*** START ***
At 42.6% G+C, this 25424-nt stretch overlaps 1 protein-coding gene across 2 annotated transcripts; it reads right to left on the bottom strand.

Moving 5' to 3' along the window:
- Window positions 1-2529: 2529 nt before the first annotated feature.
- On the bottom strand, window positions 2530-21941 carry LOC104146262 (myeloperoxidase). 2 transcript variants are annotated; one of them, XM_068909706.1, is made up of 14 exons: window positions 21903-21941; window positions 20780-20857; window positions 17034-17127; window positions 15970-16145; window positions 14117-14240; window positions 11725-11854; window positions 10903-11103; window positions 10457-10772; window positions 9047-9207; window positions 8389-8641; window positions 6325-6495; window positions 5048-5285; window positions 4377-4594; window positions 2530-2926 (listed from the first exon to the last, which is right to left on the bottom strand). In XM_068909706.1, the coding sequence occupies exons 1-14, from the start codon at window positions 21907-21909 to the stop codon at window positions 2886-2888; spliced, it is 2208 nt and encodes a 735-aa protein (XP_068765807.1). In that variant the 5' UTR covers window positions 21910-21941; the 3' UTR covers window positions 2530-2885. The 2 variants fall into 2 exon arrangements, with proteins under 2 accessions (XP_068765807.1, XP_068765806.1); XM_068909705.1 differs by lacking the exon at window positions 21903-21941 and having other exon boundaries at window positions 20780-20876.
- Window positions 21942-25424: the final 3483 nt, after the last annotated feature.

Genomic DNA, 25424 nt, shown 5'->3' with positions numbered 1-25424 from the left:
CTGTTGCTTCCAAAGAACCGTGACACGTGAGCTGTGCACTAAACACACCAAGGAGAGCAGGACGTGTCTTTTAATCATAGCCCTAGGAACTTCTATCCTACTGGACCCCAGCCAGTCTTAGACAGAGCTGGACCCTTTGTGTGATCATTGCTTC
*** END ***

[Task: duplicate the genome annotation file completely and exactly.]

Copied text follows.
At 42.6% G+C, this 25424-nt stretch overlaps 1 protein-coding gene across 2 annotated transcripts; it reads right to left on the bottom strand.

Moving 5' to 3' along the window:
- Window positions 1-2529: 2529 nt before the first annotated feature.
- On the bottom strand, window positions 2530-21941 carry LOC104146262 (myeloperoxidase). 2 transcript variants are annotated; one of them, XM_068909706.1, is made up of 14 exons: window positions 21903-21941; window positions 20780-20857; window positions 17034-17127; window positions 15970-16145; window positions 14117-14240; window positions 11725-11854; window positions 10903-11103; window positions 10457-10772; window positions 9047-9207; window positions 8389-8641; window positions 6325-6495; window positions 5048-5285; window positions 4377-4594; window positions 2530-2926 (listed from the first exon to the last, which is right to left on the bottom strand). In XM_068909706.1, the coding sequence occupies exons 1-14, from the start codon at window positions 21907-21909 to the stop codon at window positions 2886-2888; spliced, it is 2208 nt and encodes a 735-aa protein (XP_068765807.1). In that variant the 5' UTR covers window positions 21910-21941; the 3' UTR covers window positions 2530-2885. The 2 variants fall into 2 exon arrangements, with proteins under 2 accessions (XP_068765807.1, XP_068765806.1); XM_068909705.1 differs by lacking the exon at window positions 21903-21941 and having other exon boundaries at window positions 20780-20876.
- Window positions 21942-25424: the final 3483 nt, after the last annotated feature.

Genomic DNA, 25424 nt, shown 5'->3' with positions numbered 1-25424 from the left:
CTGTTGCTTCCAAAGAACCGTGACACGTGAGCTGTGCACTAAACACACCAAGGAGAGCAGGACGTGTCTTTTAATCATAGCCCTAGGAACTTCTATCCTACTGGACCCCAGCCAGTCTTAGACAGAGCTGGACCCTTTGTGTGATCATTGCTTC